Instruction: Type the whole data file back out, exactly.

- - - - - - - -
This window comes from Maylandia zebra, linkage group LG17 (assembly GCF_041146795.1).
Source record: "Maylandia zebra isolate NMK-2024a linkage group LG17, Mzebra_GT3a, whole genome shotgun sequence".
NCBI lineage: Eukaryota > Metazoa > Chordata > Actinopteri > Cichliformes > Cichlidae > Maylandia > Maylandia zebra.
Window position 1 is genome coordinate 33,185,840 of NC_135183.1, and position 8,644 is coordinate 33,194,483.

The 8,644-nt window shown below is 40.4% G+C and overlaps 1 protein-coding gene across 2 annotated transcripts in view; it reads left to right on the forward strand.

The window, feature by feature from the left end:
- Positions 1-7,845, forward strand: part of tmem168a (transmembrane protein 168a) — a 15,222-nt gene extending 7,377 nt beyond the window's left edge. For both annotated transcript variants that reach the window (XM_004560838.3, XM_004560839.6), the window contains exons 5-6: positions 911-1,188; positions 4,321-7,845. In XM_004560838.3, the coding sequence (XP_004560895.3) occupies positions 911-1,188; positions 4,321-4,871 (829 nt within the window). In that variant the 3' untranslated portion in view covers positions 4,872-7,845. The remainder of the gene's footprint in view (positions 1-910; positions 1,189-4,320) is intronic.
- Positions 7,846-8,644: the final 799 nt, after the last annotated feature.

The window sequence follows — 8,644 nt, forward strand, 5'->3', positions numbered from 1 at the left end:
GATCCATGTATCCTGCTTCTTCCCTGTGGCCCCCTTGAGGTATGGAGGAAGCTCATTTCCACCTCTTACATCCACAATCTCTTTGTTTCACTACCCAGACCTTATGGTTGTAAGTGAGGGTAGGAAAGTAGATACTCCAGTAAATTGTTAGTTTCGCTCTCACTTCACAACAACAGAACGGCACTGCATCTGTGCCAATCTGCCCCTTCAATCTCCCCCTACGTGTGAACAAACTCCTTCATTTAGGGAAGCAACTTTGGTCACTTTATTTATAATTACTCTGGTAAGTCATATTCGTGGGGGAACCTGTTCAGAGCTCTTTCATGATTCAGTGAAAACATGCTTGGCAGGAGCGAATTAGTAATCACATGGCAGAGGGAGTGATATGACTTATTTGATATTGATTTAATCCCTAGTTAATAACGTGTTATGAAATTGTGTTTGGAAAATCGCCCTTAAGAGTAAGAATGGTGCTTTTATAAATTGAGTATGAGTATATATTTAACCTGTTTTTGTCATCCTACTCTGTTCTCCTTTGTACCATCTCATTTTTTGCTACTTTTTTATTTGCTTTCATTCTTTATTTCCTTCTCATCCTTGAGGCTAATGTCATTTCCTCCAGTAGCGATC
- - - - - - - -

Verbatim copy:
This window comes from Maylandia zebra, linkage group LG17 (assembly GCF_041146795.1).
Source record: "Maylandia zebra isolate NMK-2024a linkage group LG17, Mzebra_GT3a, whole genome shotgun sequence".
NCBI lineage: Eukaryota > Metazoa > Chordata > Actinopteri > Cichliformes > Cichlidae > Maylandia > Maylandia zebra.
Window position 1 is genome coordinate 33,185,840 of NC_135183.1, and position 8,644 is coordinate 33,194,483.

The 8,644-nt window shown below is 40.4% G+C and overlaps 1 protein-coding gene across 2 annotated transcripts in view; it reads left to right on the forward strand.

The window, feature by feature from the left end:
- Positions 1-7,845, forward strand: part of tmem168a (transmembrane protein 168a) — a 15,222-nt gene extending 7,377 nt beyond the window's left edge. For both annotated transcript variants that reach the window (XM_004560838.3, XM_004560839.6), the window contains exons 5-6: positions 911-1,188; positions 4,321-7,845. In XM_004560838.3, the coding sequence (XP_004560895.3) occupies positions 911-1,188; positions 4,321-4,871 (829 nt within the window). In that variant the 3' untranslated portion in view covers positions 4,872-7,845. The remainder of the gene's footprint in view (positions 1-910; positions 1,189-4,320) is intronic.
- Positions 7,846-8,644: the final 799 nt, after the last annotated feature.

The window sequence follows — 8,644 nt, forward strand, 5'->3', positions numbered from 1 at the left end:
GATCCATGTATCCTGCTTCTTCCCTGTGGCCCCCTTGAGGTATGGAGGAAGCTCATTTCCACCTCTTACATCCACAATCTCTTTGTTTCACTACCCAGACCTTATGGTTGTAAGTGAGGGTAGGAAAGTAGATACTCCAGTAAATTGTTAGTTTCGCTCTCACTTCACAACAACAGAACGGCACTGCATCTGTGCCAATCTGCCCCTTCAATCTCCCCCTACGTGTGAACAAACTCCTTCATTTAGGGAAGCAACTTTGGTCACTTTATTTATAATTACTCTGGTAAGTCATATTCGTGGGGGAACCTGTTCAGAGCTCTTTCATGATTCAGTGAAAACATGCTTGGCAGGAGCGAATTAGTAATCACATGGCAGAGGGAGTGATATGACTTATTTGATATTGATTTAATCCCTAGTTAATAACGTGTTATGAAATTGTGTTTGGAAAATCGCCCTTAAGAGTAAGAATGGTGCTTTTATAAATTGAGTATGAGTATATATTTAACCTGTTTTTGTCATCCTACTCTGTTCTCCTTTGTACCATCTCATTTTTTGCTACTTTTTTATTTGCTTTCATTCTTTATTTCCTTCTCATCCTTGAGGCTAATGTCATTTCCTCCAGTAGCGATC